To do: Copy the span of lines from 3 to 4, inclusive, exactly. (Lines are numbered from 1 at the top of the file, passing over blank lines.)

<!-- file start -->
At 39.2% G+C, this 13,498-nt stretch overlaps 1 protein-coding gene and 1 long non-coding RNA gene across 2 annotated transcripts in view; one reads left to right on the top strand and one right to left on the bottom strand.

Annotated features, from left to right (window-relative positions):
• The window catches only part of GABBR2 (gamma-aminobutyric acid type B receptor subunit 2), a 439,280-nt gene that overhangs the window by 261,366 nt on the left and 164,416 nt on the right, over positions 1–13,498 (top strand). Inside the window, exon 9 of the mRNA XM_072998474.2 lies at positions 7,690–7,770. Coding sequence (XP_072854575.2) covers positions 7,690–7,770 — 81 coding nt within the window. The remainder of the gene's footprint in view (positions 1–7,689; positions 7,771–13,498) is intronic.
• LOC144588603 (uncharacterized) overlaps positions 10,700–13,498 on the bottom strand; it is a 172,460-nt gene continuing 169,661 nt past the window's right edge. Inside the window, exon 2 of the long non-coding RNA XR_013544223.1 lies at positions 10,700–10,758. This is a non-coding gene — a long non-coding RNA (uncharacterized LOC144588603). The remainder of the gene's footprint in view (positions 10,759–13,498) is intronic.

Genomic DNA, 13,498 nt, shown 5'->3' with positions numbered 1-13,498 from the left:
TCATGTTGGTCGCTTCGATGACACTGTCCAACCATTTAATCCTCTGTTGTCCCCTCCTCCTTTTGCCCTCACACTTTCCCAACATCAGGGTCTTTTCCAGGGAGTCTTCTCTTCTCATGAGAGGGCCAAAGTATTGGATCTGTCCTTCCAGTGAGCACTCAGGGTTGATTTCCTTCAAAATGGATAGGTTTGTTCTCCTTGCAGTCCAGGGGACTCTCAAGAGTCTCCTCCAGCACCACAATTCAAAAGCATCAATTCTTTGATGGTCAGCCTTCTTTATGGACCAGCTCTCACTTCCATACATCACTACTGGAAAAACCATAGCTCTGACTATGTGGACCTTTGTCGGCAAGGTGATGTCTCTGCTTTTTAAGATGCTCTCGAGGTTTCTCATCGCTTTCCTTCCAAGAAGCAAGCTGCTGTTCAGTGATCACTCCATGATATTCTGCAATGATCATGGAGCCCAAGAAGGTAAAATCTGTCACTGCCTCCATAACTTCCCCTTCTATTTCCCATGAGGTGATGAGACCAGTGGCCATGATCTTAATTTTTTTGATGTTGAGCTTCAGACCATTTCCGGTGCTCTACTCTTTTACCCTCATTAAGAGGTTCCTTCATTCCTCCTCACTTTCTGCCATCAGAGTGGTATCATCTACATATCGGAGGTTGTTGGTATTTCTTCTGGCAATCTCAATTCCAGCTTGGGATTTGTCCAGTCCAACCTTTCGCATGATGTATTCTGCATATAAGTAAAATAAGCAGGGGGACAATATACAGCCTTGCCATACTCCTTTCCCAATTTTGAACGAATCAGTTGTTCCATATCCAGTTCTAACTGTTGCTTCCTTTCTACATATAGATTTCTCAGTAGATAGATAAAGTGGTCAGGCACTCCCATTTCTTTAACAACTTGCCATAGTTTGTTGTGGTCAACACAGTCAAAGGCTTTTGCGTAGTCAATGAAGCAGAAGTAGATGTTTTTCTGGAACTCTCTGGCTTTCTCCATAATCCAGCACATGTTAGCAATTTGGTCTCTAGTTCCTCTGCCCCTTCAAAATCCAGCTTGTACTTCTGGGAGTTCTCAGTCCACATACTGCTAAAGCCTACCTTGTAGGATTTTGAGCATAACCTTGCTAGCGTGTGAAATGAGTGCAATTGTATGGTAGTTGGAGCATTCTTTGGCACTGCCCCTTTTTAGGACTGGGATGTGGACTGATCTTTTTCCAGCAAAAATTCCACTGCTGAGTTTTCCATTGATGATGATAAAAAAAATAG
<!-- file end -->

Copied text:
• The window catches only part of GABBR2 (gamma-aminobutyric acid type B receptor subunit 2), a 439,280-nt gene that overhangs the window by 261,366 nt on the left and 164,416 nt on the right, over positions 1–13,498 (top strand). Inside the window, exon 9 of the mRNA XM_072998474.2 lies at positions 7,690–7,770. Coding sequence (XP_072854575.2) covers positions 7,690–7,770 — 81 coding nt within the window. The remainder of the gene's footprint in view (positions 1–7,689; positions 7,771–13,498) is intronic.
• LOC144588603 (uncharacterized) overlaps positions 10,700–13,498 on the bottom strand; it is a 172,460-nt gene continuing 169,661 nt past the window's right edge. Inside the window, exon 2 of the long non-coding RNA XR_013544223.1 lies at positions 10,700–10,758. This is a non-coding gene — a long non-coding RNA (uncharacterized LOC144588603). The remainder of the gene's footprint in view (positions 10,759–13,498) is intronic.